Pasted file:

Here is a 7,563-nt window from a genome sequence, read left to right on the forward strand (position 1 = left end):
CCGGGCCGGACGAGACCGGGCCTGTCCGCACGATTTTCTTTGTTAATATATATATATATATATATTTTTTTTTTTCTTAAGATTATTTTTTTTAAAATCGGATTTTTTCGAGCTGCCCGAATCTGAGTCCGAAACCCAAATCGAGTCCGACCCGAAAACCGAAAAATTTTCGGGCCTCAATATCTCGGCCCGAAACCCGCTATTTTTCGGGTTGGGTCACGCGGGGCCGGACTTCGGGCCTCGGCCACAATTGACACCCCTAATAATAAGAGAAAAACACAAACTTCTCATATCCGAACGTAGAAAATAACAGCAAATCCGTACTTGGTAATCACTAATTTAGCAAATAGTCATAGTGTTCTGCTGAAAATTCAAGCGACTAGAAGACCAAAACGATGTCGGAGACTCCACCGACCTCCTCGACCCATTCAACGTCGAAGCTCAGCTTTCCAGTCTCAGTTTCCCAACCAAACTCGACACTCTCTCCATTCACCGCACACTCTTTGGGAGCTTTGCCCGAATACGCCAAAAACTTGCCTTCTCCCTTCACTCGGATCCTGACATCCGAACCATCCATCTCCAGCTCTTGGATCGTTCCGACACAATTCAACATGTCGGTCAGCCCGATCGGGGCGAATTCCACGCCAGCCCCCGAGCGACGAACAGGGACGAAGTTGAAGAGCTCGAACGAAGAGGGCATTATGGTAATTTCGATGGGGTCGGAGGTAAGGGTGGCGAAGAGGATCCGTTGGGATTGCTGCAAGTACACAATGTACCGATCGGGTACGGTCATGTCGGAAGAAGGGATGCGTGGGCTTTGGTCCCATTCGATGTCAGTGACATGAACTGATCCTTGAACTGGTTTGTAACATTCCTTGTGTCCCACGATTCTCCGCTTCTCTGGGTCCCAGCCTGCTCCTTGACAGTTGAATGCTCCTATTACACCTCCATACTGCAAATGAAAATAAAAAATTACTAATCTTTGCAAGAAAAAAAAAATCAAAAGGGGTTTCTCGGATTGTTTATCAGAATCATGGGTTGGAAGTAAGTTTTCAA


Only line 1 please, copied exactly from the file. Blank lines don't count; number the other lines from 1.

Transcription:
Here is a 7,563-nt window from a genome sequence, read left to right on the forward strand (position 1 = left end):